The novel is the conclusion to the ‘Pride and Prejudice and Zombies’ series. When we join the story, Lizzy and Darcy have been married for four years and Lizzy is still finding it hard to adjust to the life of a noble’s wife, a role far removed from and incompatible with her old Shaolin warrior lifestyle. Indeed, she misses killing zombies so much that she still carries her parasol/sword around with her, ever hopeful of a zombie attack in which she’s forced to use it to defend herself. And in fact, it’s during such an attack that Darcy is bitten by one of the undead. There’s no known cure and Lizzy knows that the sensible thing to do would be to cut off his head before the change becomes complete. However, desperate to save her husband, Lizzy enlists the help of her old adversary Lady Catherine who claims to know of a cure in London. Lizzy heads to the metropolis with Kitty, Mary and her father, but will they find the treatment, if it even exists, before Darcy is beyond its help?
I love ‘Pride and Prejudice’ and have read it many, many times! I’m not generally so keen on zombies however, but I was very interested to see how the two would combine. I haven’t read either of the two other titles in the series (‘Pride and Prejudice and Zombies’ and ‘Dawn of the Dreadfuls’), but this did nothing to affect my enjoyment: I was quickly up to speed with the plot.
‘Dreadfully Ever After’ really is something very different to anything that I’d normally read, and I was surprised to discover that I quite enjoyed it – I’d definitely read the others in the series. Whilst you could never say that the characters were accurate to Austen, they did at least possess the basic characteristics and it really added an appealing twist to a zombie story to have them in it. The actual idea of zombies going crazy is of course also nothing new, but setting it in this period and having the characters trained in the fighting arts made it far more interesting.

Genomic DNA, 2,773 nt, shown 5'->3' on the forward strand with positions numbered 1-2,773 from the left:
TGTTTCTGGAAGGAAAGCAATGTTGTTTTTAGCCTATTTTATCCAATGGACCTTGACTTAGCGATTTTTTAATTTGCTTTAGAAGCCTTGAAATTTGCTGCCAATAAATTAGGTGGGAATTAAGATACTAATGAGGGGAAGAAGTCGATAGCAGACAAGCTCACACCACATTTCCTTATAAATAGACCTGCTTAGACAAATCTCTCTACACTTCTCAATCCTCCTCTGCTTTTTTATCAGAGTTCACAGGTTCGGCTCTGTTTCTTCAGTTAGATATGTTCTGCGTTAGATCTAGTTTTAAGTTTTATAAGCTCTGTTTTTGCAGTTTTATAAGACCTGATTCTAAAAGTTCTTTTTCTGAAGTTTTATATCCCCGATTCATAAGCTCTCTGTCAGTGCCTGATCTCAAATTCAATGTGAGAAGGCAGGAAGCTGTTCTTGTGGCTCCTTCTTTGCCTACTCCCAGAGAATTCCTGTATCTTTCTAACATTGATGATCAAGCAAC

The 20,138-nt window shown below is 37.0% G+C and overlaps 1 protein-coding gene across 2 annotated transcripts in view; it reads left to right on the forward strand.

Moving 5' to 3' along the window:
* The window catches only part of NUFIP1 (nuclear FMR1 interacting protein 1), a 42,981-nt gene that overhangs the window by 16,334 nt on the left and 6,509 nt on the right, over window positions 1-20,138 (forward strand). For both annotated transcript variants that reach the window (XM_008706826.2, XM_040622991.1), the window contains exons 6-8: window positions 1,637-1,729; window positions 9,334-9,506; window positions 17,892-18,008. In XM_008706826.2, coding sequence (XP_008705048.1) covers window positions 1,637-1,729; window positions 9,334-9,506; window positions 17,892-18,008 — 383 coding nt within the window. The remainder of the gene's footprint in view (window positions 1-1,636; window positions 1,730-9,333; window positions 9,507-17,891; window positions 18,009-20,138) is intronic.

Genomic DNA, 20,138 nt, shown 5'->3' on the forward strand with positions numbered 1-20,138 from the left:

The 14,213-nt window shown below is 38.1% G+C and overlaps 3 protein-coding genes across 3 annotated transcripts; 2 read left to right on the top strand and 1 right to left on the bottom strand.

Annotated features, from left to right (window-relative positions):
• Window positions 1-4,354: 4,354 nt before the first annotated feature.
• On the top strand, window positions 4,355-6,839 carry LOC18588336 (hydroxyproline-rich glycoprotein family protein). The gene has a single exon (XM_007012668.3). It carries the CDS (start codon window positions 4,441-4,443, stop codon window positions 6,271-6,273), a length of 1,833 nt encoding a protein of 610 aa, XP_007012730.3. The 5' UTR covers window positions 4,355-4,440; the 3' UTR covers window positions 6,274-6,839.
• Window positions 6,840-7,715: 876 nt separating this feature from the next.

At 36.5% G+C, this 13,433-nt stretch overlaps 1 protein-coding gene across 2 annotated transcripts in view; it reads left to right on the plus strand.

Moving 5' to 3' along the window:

It was very good to see Kitty and Mary getting a little romantic attention, and it was great to see Kitty coming into her own as a character instead of just being Lydia’s sidekick. I was though a little disappointed in Mr Bennett: he’s so fantastic in the Jane Austen novel – quick, witty and with many a brilliant rejoinder; the same character presented here was far less remarkable and seemed to melt into the background at times.
I’m not sure that the book is completely honest to regency England, but as it’s an alternative England with the undead romping about all over the place we’ll let it go shall we? The point of a book like this is to entertain, not to give a history lesson.
I dare say that some might believe that Austen would turn in her grave if she read this, but actually, I think she’d probably see the funny side and might just end up enjoying it.
P.S. If you thought the original Lady Catherine was scary, try her as a trained killer with an army of Ninjas working for her!